Iwalani White deserves confirmation
AS Honolulu's prosecuting attorney and a member of the Corrections Population Management Commission, I've learned much about challenges facing the Department of Public Safety. It is no secret that Hawaii's prisons suffer overcrowding, aging facilities, hiring and retention difficulties, security threat groups, Department of Justice concerns regarding treatment of the inmate mental health population, the need for advancements in technology and an almost endless variety of other issues. For years the department has had a series of interim or short-term directors.
After an extensive and difficult search, Gov. Linda Lingle nominated former Family Court judge and First Deputy Prosecuting Attorney Iwalani White to join her cabinet as director of the Department of Public Safety. Iwalani is currently undergoing the advise and consent process before the state Senate. The Department of Public Safety is fortunate to have a candidate such as Iwalani White. The Senate should confirm her appointment.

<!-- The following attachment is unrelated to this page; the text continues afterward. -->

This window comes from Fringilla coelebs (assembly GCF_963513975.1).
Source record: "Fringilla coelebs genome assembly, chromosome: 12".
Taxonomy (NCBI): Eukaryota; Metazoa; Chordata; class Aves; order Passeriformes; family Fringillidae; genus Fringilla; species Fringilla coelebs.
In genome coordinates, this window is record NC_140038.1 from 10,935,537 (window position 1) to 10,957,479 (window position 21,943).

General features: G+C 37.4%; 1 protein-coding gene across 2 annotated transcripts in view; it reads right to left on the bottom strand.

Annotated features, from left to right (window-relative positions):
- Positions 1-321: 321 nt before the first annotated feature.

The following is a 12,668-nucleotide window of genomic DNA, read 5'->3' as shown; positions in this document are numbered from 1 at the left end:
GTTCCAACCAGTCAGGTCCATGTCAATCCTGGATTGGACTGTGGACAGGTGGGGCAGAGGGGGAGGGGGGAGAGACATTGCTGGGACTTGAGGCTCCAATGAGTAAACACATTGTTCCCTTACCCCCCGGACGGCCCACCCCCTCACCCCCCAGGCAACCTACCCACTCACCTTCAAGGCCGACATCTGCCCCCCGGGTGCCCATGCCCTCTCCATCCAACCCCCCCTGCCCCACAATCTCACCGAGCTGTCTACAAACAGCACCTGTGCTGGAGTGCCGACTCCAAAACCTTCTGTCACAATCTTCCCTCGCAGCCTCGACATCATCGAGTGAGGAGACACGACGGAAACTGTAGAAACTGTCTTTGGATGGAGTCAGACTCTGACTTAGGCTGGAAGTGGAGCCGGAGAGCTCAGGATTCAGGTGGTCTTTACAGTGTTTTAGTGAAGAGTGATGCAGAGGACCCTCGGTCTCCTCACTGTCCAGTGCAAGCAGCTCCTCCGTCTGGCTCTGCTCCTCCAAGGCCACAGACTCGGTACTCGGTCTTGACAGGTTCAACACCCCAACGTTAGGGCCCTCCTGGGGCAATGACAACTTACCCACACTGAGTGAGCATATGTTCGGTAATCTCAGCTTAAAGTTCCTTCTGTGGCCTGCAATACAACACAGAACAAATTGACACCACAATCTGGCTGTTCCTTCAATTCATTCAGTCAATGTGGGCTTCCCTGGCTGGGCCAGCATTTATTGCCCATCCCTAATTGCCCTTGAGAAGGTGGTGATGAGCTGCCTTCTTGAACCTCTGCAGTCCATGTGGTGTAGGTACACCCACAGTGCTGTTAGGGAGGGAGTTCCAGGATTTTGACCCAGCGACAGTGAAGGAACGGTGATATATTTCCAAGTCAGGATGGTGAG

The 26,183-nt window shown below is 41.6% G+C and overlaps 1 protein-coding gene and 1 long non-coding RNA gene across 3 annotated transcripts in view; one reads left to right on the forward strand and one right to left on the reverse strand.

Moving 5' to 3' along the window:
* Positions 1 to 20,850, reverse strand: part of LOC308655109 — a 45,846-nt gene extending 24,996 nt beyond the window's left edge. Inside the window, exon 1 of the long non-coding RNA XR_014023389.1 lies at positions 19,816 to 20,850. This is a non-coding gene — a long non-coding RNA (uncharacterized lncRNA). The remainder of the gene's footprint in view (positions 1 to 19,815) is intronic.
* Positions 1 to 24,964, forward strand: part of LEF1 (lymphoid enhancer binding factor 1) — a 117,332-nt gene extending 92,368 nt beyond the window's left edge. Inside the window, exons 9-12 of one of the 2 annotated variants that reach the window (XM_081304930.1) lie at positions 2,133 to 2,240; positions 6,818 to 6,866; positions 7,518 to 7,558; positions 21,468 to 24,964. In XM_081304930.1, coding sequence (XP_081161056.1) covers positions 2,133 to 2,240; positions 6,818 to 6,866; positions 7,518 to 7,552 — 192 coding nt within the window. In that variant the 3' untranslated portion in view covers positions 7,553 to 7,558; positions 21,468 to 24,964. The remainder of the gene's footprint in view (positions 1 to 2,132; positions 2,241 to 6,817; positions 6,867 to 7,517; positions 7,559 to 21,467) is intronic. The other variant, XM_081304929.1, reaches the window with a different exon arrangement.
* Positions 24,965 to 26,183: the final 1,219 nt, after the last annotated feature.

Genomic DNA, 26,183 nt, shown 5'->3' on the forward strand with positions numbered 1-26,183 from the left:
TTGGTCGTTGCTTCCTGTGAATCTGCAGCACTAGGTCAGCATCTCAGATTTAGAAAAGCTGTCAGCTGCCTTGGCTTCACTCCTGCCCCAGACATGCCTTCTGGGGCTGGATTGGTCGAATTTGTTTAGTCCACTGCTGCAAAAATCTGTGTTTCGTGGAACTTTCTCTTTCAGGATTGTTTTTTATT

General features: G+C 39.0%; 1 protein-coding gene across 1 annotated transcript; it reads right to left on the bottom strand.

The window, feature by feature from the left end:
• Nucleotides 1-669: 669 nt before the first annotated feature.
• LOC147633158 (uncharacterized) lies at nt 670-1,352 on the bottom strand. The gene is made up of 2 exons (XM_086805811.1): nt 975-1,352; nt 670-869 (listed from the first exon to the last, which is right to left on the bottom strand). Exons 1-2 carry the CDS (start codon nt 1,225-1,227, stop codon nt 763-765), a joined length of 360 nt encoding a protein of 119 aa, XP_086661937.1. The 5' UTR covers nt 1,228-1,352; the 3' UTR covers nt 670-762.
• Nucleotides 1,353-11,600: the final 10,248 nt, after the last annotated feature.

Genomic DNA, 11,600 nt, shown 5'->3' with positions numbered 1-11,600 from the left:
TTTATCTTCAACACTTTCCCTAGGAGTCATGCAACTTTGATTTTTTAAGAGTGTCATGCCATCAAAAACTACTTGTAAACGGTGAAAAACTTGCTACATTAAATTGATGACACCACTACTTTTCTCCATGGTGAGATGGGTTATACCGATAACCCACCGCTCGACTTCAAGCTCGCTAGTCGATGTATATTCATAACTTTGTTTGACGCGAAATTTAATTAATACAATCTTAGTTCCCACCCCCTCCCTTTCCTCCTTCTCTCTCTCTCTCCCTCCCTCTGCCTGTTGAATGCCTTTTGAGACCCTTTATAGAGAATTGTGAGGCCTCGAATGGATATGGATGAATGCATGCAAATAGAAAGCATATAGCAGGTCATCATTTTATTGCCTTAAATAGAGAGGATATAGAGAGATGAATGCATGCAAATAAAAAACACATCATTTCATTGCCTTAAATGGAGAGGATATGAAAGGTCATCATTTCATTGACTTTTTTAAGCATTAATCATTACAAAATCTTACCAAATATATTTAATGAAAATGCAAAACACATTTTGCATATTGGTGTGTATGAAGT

Iwalani worked with me as first deputy prosecuting attorney. For a decade we faced grievances, sexual harassment complaints, hirings, firings, budget woes, investigations, lawsuits, public appearances, media interviews and all the other attendant joys and scrutiny that come with the running of a high-profile government office.
Most importantly we went through the difficulties of "regime change" in the Prosecutor's Office. When we walked into the office in 1997 there were groups who had supported other candidates for the office and who were clearly disappointed and even bitter that their candidate had lost. There were civil servants who would point out what wasn't in their "job description." We were given the usual "that is just the way things are, some things will never change." We were tested with requests for perks and benefits as well as complaints. Iwalani stayed with the office for a decade and left it in far better shape than when she arrived. For these reasons, she is tested and ready for the Department of Public Safety.
Iwalani grew up in Kuhio Park Terrace, attended McKinley High School, went to the University of Hawaii and finished her education at the William S. Richardson School of Law at the University of Hawaii. Recently, she so impressed an ethics class at her law school that she has been asked to speak at its graduation ceremony.
Iwalani White can think, listen, evaluate and make informed and often difficult decisions. In my opinion, there isn't much of a Plan B. She has been preceded by a series of short-term or interim directors. It is difficult to think of another candidate with Iwalani's experience and ability willing to tackle this difficult job.
Peter Carlisle is prosecuting attorney for the city of Honolulu.